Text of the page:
That Foley had to die under such tragic and inhumane circumstances is heartbreaking. That his mother had to hear about or read about the fact that the world was greedily consuming the last moments of the life of her child is unimaginable. That his family and friends were not even allowed the dignity and privacy to begin the mourning process without the vivisection of their tragedy is shameful. That news media outlets lacked both decorum and humanity in posting the graphic video and images of Foley's beheading is morally reprehensible.

That we have a choice to share or not share the video and images of Foley's murder is the greatest and most powerful choice we can make in this situation. That, and to remember that "Whoever fights monsters should see to it that in the process he does not become a monster. And if you gaze long enough into an abyss, the abyss will gaze back into you." ~ Friedrich Nietzsche

Follow Nahmias Cipher Report on Twitter Twitter: @nahmias_report Editor-in-Chief: @ayannanahmias

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Stacie Halas, Beyoncé, Separate and Unequal


Ayanna Nahmias, Editor-in-ChiefLast Modified: 12:32 p.m. EDT, 23 January 2013

Stacie Halas, Teacher and Previous Porn Star Fired, Photo by Paraíba

OXNARD, California - This past year has been tough on women, especially for those who have taken a brave and public stand like Malalai Yousafzai, a young Pakistani teenager who recently survived an assassination attempt and continues to live under a death threat simply because she advocated for education for girls in her country.

In the United States, a country with far more progressive women’s rights legislation than some nations, women are still subject to unequal treatment, physical abuse, and verbal castigation as in the case of Sandra Fluke.

In 29 February 2012, Fluke was called a “slut” and a “prostitute” by a conservative talk-show host Rush Limbaugh in response to the Georgetown University Law Center student’s speech the previous week to House Democrats in support of mandating insurance coverage for contraceptives.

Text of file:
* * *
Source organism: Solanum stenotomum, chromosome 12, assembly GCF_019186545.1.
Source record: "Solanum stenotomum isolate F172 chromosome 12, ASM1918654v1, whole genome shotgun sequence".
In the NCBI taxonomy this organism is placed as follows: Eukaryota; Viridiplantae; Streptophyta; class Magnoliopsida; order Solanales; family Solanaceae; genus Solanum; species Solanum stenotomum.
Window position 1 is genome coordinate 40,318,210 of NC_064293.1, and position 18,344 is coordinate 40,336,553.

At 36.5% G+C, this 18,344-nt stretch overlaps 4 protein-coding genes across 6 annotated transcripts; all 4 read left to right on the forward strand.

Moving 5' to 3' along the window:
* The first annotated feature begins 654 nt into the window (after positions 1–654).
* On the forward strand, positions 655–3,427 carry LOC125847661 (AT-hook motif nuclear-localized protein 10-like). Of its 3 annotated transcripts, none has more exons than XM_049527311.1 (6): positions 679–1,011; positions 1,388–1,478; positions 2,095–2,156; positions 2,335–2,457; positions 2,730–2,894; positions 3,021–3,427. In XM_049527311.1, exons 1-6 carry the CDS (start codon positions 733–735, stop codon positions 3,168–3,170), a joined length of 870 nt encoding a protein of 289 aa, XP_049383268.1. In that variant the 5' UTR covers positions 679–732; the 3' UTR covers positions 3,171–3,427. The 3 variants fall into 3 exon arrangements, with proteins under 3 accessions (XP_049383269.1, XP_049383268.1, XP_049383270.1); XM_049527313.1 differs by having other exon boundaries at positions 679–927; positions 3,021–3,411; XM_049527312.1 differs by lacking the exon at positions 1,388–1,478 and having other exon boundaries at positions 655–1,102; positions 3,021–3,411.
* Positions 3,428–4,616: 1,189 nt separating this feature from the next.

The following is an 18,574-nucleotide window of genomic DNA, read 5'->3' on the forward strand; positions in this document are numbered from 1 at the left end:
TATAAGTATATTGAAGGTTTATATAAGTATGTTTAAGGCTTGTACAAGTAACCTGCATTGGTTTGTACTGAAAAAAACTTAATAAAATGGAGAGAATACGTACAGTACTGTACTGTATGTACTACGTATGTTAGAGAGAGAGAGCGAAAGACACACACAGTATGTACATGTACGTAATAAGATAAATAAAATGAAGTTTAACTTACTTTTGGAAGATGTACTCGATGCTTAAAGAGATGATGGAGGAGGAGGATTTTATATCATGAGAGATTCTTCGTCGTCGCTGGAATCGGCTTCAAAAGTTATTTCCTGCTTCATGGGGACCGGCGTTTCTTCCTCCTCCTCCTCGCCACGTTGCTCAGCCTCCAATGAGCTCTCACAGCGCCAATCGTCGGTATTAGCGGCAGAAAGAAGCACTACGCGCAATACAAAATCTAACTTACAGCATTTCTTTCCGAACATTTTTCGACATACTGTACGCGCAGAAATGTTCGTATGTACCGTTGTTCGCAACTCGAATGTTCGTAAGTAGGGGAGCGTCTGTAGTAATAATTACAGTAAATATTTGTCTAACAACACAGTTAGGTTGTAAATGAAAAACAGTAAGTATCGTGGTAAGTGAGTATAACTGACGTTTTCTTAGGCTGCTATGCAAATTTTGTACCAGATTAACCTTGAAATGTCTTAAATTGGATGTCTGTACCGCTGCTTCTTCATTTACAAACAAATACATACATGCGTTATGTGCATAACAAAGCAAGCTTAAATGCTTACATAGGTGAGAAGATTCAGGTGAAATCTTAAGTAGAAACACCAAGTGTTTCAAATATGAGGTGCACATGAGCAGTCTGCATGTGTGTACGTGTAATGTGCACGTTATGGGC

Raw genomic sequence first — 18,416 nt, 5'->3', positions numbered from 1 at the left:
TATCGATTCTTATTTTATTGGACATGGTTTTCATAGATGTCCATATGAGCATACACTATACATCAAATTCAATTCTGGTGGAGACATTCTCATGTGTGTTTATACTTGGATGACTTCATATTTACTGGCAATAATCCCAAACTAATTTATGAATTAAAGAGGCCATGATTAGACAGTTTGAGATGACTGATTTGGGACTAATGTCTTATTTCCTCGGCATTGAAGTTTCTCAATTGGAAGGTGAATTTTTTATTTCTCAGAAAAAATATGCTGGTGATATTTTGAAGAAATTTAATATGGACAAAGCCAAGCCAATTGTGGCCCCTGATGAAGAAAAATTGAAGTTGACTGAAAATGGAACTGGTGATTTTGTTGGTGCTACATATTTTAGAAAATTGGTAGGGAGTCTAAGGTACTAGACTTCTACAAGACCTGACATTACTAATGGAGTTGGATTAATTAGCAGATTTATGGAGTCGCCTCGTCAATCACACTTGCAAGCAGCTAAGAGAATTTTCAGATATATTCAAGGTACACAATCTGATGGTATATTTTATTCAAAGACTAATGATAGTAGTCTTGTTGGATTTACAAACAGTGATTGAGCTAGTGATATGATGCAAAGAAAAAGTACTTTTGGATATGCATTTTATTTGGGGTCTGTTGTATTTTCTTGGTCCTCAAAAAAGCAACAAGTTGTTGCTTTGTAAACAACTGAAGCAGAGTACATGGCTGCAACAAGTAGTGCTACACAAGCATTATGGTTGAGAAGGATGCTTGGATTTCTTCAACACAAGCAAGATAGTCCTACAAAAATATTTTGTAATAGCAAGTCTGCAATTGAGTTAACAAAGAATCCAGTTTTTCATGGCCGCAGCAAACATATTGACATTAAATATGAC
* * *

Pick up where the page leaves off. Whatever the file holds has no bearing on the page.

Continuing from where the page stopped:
To add insult to injury, this past election cycle revealed a concerted effort by politicians and other far right factions to dismantle the legislative gains women have achieved in this country. In 1963, author, Betty Friedan published her book, “The Feminine Mystique.” She discovered that most housewives were unhappy with their lives in which they were relegated to cooking and cleaning, while the men provided.

Although, opportunities for women has expanded beyond the domiciliary confines; there are still many impediments to women achieving equality in both the work place and society in general. Globally, women continue to encounter difficulties in achieving economic and social equality.

According to the White House Project, nearly 18% of women occupy top leadership positions compared to 82% of men. In fact, “among Fortune 500 companies, women constitute only 3% of the CEOs, 6% of the top paying positions and 16% of the corporate officers. Among Fortune 500 companies, women account for 15% of the board members; 13% of these companies have no women on their boards.

The leadership pipeline exists – women make up 48% of the labor force and 51% of all management/administrative/professional positions – but progress beyond this point is stalled and has been for the past three years. The wage gap widens as women age and move up the ladder into management. Women make only 78% percent of what men make – an improvement of less than half a penny a year since 1963 when The Equal Pay Act was signed. African-American women make 64% and Hispanic women make 52% of what white men make. (Source: The White House Project)